One of the key moments in the Nazi’s rise to power was an evening dubbed “The Night of Long Knives”. Numerous key opposition leaders attacked and killed, the resulting vacancy was a political hole Hitler and his minions swept in and filled, eventually resulting in their complete takeover of German government. In 1960 Fritz Leiber, an American writer of German heritage who often interrogated aspects of WWII in his writing, decided to take a look at the logic underpinning such aggression and penned a novella of the same name.
A dark, edgy story, Leiber deconstructs the madness of such aggression in turns overt and subtle. Ray is a Deathlander wandering the nuclear wastelands of the American west when we are introduced to him. Armed to the teeth and wary of every step, any movement in the corner of his eye is enough to set his heart pounding in fear someone is out to kill for his food and weapons. A woman, likewise armed and wary, appears on his path, and after a silent, ritualistic disarming to prove one to the other their intentions are non-violent, proceed to socialize the only way they know how. A strange, hovering airplane landing beside them the next morning, out steps a beautiful specimen of humanity. The man, though appearing more civilized, is likewise armed and distrustful of the couple. But conversation does not get far as Ray’s instincts take over.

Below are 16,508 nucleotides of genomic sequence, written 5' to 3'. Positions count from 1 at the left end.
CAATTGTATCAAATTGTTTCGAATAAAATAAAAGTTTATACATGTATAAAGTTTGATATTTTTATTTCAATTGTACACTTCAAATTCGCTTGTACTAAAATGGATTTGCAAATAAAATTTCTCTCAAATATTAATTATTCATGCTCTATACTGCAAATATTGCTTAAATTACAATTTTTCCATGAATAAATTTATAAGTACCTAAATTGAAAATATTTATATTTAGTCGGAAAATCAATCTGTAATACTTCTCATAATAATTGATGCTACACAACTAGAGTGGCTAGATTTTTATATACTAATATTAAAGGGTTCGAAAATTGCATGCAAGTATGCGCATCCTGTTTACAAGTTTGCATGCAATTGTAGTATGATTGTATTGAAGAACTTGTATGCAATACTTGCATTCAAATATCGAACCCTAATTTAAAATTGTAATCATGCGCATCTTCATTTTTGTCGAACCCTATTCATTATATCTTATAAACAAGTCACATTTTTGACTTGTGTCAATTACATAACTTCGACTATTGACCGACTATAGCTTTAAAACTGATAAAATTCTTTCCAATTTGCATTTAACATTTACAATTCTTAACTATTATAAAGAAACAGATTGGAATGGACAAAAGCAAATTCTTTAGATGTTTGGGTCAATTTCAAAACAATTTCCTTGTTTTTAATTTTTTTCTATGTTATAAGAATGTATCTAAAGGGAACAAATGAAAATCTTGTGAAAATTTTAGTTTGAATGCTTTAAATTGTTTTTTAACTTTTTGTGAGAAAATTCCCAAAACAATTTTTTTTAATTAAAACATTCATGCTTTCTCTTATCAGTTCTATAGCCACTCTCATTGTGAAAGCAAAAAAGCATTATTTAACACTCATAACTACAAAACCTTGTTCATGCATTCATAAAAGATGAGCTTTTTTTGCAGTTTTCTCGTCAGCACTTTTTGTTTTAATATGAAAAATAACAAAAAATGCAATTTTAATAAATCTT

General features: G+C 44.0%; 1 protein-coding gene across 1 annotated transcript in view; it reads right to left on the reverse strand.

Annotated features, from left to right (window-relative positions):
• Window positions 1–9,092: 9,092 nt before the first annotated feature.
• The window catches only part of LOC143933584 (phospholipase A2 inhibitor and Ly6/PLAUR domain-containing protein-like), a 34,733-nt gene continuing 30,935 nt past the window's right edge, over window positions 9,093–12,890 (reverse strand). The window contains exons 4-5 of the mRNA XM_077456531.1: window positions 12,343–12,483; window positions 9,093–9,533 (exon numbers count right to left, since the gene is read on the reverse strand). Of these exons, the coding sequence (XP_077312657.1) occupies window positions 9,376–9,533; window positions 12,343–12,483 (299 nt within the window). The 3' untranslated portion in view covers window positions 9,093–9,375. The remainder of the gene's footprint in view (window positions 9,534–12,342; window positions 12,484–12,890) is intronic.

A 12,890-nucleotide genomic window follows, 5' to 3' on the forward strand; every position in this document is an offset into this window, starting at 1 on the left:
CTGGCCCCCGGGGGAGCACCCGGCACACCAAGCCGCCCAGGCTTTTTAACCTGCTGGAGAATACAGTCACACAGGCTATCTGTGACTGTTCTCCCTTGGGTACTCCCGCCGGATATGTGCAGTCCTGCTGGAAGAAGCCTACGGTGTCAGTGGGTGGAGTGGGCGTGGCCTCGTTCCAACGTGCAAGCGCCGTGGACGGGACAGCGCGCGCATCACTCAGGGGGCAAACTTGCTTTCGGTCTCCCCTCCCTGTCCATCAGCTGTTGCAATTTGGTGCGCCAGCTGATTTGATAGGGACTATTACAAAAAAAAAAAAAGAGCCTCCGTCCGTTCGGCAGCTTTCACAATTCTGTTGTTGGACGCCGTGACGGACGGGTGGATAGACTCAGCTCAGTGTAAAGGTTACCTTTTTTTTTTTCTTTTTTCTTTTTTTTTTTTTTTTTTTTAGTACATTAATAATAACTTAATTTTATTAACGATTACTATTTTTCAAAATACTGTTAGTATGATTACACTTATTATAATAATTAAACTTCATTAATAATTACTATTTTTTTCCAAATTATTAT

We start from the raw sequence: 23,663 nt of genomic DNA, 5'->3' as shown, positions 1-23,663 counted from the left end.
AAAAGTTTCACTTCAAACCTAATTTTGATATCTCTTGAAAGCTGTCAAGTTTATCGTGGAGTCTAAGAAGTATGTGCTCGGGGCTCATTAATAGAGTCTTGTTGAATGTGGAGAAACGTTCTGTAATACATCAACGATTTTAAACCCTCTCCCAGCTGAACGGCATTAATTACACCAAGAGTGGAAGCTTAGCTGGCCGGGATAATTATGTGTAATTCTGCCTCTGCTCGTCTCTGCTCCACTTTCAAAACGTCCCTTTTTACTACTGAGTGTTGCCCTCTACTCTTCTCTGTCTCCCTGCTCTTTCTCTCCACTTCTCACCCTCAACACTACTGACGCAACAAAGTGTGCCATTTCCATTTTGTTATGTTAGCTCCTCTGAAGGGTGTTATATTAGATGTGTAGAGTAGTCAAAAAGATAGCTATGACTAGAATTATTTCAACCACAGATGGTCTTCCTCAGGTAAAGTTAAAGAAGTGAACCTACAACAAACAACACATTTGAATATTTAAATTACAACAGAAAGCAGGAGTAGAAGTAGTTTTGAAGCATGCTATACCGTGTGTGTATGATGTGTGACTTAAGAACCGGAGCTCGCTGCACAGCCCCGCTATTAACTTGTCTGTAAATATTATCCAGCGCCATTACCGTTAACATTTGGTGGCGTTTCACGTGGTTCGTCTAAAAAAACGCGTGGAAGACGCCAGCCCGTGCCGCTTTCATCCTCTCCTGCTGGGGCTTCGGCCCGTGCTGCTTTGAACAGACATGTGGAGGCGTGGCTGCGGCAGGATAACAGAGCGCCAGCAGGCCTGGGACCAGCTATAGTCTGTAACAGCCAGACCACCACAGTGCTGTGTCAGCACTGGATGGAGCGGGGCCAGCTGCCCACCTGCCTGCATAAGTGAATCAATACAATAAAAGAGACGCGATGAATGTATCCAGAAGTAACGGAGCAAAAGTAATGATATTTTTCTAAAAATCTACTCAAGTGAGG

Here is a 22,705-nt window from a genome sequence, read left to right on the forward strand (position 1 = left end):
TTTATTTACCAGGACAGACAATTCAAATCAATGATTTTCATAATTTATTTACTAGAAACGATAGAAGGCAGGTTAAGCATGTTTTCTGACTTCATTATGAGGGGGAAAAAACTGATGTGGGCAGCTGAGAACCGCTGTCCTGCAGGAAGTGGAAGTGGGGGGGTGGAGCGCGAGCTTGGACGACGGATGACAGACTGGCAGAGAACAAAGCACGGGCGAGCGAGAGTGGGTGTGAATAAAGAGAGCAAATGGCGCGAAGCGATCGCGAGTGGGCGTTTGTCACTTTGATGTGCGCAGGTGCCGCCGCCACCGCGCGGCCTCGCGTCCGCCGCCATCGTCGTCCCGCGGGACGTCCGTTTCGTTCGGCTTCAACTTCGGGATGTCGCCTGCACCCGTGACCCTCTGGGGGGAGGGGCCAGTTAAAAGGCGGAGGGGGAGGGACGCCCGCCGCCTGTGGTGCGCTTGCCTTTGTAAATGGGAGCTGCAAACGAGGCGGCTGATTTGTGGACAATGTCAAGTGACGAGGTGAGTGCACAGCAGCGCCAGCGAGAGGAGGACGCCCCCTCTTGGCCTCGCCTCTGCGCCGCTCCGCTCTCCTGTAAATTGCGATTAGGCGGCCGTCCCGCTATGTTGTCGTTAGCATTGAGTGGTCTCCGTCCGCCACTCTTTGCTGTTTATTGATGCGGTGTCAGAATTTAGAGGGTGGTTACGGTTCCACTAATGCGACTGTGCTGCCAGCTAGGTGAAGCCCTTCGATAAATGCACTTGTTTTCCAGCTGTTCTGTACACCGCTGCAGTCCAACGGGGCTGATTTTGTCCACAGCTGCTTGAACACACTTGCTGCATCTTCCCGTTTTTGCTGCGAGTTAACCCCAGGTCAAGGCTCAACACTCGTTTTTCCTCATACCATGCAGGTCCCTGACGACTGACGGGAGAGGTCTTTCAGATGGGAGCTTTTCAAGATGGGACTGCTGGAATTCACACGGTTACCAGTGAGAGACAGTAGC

“The Night of the Long Knives” is the character study of a killer paranoid everyone is out to kill him. A nuclear wasteland the perfect setting in which to heighten his estrangement from civilized life, in every human action he sees threat, his life reduced to a quest for sex and violence in the dust-blown, radioactive desert. Murderous intent preceding every one of his actions, even his knife is named “Mother.” (The alternate title of the novella is in fact “The Wolf Pair”.) The arrival of the hover plane changing things for Ray, the subsequent trip he is taken on with the woman and an old man called Pops effects great change in him. Though certainly the most contrived aspect of the novella, the trip and the events he becomes involved in temper his outlook, forcing him to confront big questions at the conclusion.
A surreal opening transitioning into a humanized story, Leiber effectively plays with the reader’s emotions in “The Night of the Long Knives.” Uncertain how to feel toward Ray’s jaded views at the outset, one empathizes with the situation to which his choices have brought him by the conclusion. The situation transcending the handful of characters on stage, Leiber draws in mankind, war, death, and murder.
In the end, “The Night of Long Knives” is a hard-edged, slightly satirical look at mankind’s propensity toward murder in the context of free choice. Set in a post-apocalyptic America, one man, and the woman who teams herself with him, are forced to confront the consequences of the mindset. The prose not the best of Leiber’s oeuvre, and occasional scenes more comic book than literary, it nevertheless has its moments, and overall conveys a strong point distinctly.